Man, I would love a sit down with William Shatner.  Not because I’m a trekkie (which I am), but because he doesn’t seem to take himself so seriously. 

15.  Tell us a little about your most recent protagonist?

Brian Sheahan is a New York City paramedic who has had a rough time with his life.  He’s a compilation of several people I’ve know over the years in given situations.  At the beginning he is suicidal, a heavy drinker, and just generally no fun to be around.  He does have one redeeming quality and that is that he obsessed with saving lives.  He takes it very personally when a patient dies, especially a child.  He tends to personalize a lot of things he shouldn’t, and often rubs people the wrong way in the course of his job.

 I would hope that by the end the reader is in his corner.

 Tell us a little more about yourself:

I run the website www.kindlemojo.com that promotes indie authors.  The links to all of my books are on that page.  I do offer free advertising to anyone who will write an Amazon review of my first Trauma Junkie novel.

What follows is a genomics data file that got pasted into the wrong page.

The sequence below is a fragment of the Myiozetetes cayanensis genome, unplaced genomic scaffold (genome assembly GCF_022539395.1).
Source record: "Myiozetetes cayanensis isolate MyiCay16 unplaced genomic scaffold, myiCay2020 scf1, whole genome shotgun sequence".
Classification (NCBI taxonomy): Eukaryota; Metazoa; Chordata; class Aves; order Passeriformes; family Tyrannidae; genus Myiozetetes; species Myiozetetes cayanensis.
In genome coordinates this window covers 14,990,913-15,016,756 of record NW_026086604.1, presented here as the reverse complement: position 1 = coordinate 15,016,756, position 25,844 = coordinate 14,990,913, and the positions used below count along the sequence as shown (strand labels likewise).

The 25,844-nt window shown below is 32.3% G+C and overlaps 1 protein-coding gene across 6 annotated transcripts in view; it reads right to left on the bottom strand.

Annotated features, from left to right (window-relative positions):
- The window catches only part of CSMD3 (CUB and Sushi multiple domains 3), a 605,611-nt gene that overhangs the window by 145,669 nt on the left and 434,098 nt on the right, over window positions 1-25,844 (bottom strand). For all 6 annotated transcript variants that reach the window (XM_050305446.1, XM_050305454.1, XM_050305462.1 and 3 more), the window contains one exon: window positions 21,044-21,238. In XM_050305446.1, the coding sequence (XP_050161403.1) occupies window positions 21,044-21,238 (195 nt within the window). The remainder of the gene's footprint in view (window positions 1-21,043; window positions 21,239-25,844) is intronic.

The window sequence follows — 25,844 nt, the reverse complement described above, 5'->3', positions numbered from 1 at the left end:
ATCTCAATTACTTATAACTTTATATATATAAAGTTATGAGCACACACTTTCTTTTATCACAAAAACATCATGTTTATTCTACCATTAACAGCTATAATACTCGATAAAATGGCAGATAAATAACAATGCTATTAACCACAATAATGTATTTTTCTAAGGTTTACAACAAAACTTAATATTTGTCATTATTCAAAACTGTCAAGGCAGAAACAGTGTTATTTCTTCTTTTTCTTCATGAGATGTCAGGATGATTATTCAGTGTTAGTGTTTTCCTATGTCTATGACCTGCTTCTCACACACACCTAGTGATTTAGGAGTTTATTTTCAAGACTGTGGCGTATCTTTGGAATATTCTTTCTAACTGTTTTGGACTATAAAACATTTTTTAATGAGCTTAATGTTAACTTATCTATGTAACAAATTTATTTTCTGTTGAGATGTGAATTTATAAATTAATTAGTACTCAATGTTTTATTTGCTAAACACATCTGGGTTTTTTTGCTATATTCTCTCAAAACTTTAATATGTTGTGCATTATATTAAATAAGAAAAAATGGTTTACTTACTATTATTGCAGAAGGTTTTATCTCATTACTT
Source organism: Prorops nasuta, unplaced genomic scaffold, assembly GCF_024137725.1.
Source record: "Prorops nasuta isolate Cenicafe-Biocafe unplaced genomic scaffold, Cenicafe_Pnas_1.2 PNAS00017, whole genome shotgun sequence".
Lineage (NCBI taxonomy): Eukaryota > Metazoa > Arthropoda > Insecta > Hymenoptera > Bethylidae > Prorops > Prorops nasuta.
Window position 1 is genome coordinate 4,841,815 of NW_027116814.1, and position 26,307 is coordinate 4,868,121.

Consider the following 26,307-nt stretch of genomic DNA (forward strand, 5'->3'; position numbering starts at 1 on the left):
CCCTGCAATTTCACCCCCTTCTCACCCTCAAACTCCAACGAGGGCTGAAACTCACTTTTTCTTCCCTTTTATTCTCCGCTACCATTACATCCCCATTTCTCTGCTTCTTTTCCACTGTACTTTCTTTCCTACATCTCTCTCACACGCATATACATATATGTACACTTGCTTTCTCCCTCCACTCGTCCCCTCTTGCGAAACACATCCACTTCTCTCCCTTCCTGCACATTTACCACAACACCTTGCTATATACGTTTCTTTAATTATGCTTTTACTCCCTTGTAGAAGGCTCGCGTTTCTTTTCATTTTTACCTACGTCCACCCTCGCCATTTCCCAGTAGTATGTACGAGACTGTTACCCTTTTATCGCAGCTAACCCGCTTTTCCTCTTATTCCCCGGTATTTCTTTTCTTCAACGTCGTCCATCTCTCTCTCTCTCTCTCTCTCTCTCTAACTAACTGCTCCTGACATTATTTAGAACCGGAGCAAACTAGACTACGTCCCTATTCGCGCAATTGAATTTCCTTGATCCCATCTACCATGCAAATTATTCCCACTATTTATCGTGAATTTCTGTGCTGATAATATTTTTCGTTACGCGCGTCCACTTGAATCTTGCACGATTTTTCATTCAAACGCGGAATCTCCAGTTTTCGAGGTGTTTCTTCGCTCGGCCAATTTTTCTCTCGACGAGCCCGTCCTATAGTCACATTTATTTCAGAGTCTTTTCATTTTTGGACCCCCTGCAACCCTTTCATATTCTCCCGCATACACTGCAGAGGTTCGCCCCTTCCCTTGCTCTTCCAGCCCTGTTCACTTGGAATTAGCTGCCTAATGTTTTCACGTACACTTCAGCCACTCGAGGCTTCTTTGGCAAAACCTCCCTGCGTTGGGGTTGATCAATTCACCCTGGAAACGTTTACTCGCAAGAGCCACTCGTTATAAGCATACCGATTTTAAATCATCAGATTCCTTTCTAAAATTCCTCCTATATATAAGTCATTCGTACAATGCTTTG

I plan on putting out at least six Trauma Junkie novels, (The Ghost of Bellevue Past is the next installment)  but am also working on a couple of other things – Zen and the Art of Narcolepsy- My year in the Lobby, a fictional memoir of a New York City doorman and Jonesin’ for Grey Matter a dark comedy about the end of the world as we know it via zombie apocalypse (yeah, I’m gonna jump on that hula hoop.)

I am also putting out a series of photo books designed especially for viewing on the new Kindle Fire and iPads.

Thank you for being my guest, Tom, and for all the great promotional work you do for Indie Authors.  Readers, please leave Tom a comment to let him know you enjoyed this interview.

Here are a few more places you can interact with Tom and find his other books.  Click on the cover of Trauma Junkie to be taken to the Amazon page.

Tom Hobbs Facebook Page

Kindle Mojo Website

Kindle Mojo Facebook Group

Tom Hobbs Amazon Author Page

Trauma Junkie Book Trailer